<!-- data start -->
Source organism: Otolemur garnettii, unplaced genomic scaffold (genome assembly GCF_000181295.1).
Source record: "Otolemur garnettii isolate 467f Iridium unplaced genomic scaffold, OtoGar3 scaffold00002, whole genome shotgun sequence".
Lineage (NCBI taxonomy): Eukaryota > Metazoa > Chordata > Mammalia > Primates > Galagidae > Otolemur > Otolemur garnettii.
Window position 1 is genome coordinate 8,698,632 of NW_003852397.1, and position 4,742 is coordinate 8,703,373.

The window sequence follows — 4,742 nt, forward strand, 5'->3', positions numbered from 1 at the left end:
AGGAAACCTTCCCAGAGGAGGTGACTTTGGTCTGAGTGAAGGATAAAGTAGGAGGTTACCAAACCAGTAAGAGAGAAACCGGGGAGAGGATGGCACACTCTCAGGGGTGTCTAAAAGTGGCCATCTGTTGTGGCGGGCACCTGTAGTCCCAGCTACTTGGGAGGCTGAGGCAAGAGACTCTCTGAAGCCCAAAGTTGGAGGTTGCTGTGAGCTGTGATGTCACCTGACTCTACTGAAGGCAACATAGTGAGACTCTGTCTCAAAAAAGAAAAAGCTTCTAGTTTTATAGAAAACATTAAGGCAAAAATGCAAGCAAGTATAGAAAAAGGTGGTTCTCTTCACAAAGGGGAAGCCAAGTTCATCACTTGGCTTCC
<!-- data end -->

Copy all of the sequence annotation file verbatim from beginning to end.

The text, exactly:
Source organism: Otolemur garnettii, unplaced genomic scaffold (genome assembly GCF_000181295.1).
Source record: "Otolemur garnettii isolate 467f Iridium unplaced genomic scaffold, OtoGar3 scaffold00002, whole genome shotgun sequence".
Lineage (NCBI taxonomy): Eukaryota > Metazoa > Chordata > Mammalia > Primates > Galagidae > Otolemur > Otolemur garnettii.
Window position 1 is genome coordinate 8,698,632 of NW_003852397.1, and position 4,742 is coordinate 8,703,373.

The window sequence follows — 4,742 nt, forward strand, 5'->3', positions numbered from 1 at the left end:
AGGAAACCTTCCCAGAGGAGGTGACTTTGGTCTGAGTGAAGGATAAAGTAGGAGGTTACCAAACCAGTAAGAGAGAAACCGGGGAGAGGATGGCACACTCTCAGGGGTGTCTAAAAGTGGCCATCTGTTGTGGCGGGCACCTGTAGTCCCAGCTACTTGGGAGGCTGAGGCAAGAGACTCTCTGAAGCCCAAAGTTGGAGGTTGCTGTGAGCTGTGATGTCACCTGACTCTACTGAAGGCAACATAGTGAGACTCTGTCTCAAAAAAGAAAAAGCTTCTAGTTTTATAGAAAACATTAAGGCAAAAATGCAAGCAAGTATAGAAAAAGGTGGTTCTCTTCACAAAGGGGAAGCCAAGTTCATCACTTGGCTTCC